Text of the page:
Archive for the ‘One thing I admire…’ Category

One thing I admire about Gregory Lawless’s “Exchange of Territory”

Maybe poems make the worst masks in the world.


I’ve heard poets say it often enough, that whatever your device or your aesthetic is, the poem gives away the person that you are. I’ve heard it said often enough to mistrust it (habit), and when I read my own poems I certainly want it to not be true (my voice on the answering machine: that’s not what I am).


But reading poems by a friend — and Greg Lawless is a friend, albeit one I haven’t seen in nearly a decade — I so frequently see the person I believe I know that I might as well admit it as not: poems give us away.


Paul Celan wrote that he saw no basic difference between a poem and a handshake. He  probably meant that differently than I understand it, but if I can misunderstand it for a moment, I’ll say that when I read the final line of “Exchange of Territory,” I might as well be shaking Greg Lawless’s hand.


“But what was there to wonder?”


A line as rich and complex as it is apparently flip. Full of the wonder it negates, the hope that accompanies discovery and the despair that accompanies the knowledge of where discovery leads. Some attitude on the surface and something genuine welling up underneath.


“But what was there to wonder?”


I’ll stay and wonder awhile. The territory exchanged comes up to my neck.


One thing I Admire about Mary Margaret Alvarado’s “First Hector, Then Achilles, Then Troy”

A poem with identifiably large ambitions does not often realize those ambitions quietly. From its title, calling in nothing less than the most storied military conflict on the western cultural record, to its 1st-section capitalized attribute-identifier names and children called “Not My People,” this poem opens up widescreen. The speaker is dismayed to find herself at the drive-thru liquor mart when her own country bombs another – how American. The sad music plays and the timbre of the image is ironic, satisfyingly so. It looks like a poem that will engage its political situation with barbs, with spurs.

The motion of the poem, however, is away from such loud and widely identifiable exterior states. It moves very literally towards silence, the inability to speak, the stitched-shut mouths of detainees that calmly implicate the speaker even through – even because of – the ironic distance she maintains, at the liquor mart and in the airport security line, from the official actions of her country. It’s easy to imagine the self-stitched mouths of detainees back through the millennia to Troy, and the many self-satisfying nations responsible for those gestures of injury – but in spite of its opening ambitions, the poem does not force  such conclusions upon itself or upon us.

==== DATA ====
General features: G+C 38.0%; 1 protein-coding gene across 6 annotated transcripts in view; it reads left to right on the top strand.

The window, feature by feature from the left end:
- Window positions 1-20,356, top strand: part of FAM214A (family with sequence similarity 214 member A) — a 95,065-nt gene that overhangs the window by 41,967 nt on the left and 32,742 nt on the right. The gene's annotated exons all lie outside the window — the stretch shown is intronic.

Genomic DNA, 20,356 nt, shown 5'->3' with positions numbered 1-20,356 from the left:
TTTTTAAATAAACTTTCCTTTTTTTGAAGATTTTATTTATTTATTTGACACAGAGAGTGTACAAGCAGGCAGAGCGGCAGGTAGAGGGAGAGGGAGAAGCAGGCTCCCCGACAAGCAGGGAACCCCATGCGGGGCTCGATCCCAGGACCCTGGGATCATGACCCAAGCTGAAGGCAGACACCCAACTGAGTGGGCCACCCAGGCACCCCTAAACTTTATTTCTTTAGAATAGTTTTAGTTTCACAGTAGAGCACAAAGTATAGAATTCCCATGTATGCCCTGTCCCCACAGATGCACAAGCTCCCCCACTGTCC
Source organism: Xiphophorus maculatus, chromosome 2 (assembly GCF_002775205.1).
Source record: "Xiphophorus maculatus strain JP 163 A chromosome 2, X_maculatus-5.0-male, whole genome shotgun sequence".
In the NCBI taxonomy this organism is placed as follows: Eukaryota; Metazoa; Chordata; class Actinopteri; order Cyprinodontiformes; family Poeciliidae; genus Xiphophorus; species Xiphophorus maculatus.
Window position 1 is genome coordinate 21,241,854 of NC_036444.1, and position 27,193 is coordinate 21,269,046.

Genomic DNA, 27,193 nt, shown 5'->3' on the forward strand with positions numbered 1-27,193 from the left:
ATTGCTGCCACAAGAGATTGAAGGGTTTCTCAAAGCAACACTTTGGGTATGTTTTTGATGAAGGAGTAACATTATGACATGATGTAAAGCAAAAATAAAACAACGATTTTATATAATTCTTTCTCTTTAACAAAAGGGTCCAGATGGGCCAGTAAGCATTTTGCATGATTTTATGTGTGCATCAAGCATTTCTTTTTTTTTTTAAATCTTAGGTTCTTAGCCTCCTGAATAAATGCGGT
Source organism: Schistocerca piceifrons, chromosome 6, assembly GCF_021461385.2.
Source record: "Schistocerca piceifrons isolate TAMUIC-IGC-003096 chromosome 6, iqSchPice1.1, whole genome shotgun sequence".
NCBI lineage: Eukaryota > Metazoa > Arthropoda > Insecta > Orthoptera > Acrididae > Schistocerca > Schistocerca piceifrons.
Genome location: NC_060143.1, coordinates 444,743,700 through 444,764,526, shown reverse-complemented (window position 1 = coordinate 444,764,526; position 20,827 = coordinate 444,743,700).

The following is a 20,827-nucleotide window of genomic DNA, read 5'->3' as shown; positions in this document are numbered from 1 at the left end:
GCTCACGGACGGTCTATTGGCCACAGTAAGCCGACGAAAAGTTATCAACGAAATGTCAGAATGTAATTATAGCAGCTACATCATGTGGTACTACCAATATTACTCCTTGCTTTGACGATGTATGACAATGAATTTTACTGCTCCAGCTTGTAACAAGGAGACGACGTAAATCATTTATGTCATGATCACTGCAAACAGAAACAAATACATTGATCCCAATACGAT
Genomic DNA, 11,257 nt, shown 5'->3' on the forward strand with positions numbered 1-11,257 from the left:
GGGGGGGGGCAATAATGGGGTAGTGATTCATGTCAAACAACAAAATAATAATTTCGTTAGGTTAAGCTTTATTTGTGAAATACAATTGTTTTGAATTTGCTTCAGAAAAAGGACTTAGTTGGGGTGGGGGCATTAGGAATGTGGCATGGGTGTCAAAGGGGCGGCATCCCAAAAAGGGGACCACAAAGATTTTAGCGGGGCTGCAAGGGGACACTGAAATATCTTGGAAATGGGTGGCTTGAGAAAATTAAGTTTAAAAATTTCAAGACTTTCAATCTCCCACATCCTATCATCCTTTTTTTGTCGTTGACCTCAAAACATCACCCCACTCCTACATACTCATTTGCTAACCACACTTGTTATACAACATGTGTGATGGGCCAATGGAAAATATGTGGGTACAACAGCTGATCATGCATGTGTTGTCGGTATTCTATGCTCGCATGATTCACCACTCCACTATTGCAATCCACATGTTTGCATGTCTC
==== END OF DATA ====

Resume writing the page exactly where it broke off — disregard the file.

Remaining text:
The mouths of the detainees are a powerful resting point because, in its middle sections, the poem has moved from blockbuster to film decay, from exterior  to interior conditions, from the declared to the meant-to-say. It’s this poem-sized motion, amplifying as it goes the local precisions of image and register (“Somewhere in America the airbrushed moons are glittering”), that I most admire, and which leaves me disconcerted and quiet. Political poetry is so often notable more for its noise than its impact. Here though, I exit the poem unfurling into layers of silence, implication, and identification that I can’t move past merely by speaking.

One thing I admire about Sam Reed’s “Regarding the Domestication of the Horse”

When immersed in a summer full of childhood, its trips to the beach, the playground, the pool, its lunches to pack, grocery store snack searches, toy car processions extending endlessly; when a day opens fifteen hours from the dawn and every minute is full in its turn; then my manner of meeting a poem, like every “adult” activity I attempt, undergoes a change, is imbued with something like hope, hope for a brief encounter with ordinary (though what is more ordinary than a child’s summer?), a bit of it that I can carry around inside my mouth all day like a gift I’m not required to give.

In this poem, built on a series of epithets and grandish claims (“Gods who make everything but promises,” “the wind does not deserve them”) that I have admired for years without forgetting, I find finally that the line that best fits my mouth is its quietest, its most ordinary line: “This is the prairie of shale and arrows”. I say ordinary, but maybe I mean reliable. Either way, though I haven’t visited a prairie of shale and arrows in years, the manner in which those three nouns enhance one another sonically is sufficient poetry for me this summer, this fatherhood, is sufficient language for me to see my just-mowed lawn for the prairie it isn’t and look back at the children from a richer vantage.

Should poetry hope to do more than that? The rest of the poem believes so, and so do I. But sometimes a line will do, sometimes a line that marks the essential smallness of cause poetry opens from (Valery said this somewhere) is enough to sustain a poem, or an hour, or a day, full of other impulses, other demands.


Note: the “one thing I admire” series is intended as a place for saying small things about poems or books of poems, and as an invitation for anyone reading to say something they admire about that poem or book of poems, via comment…AS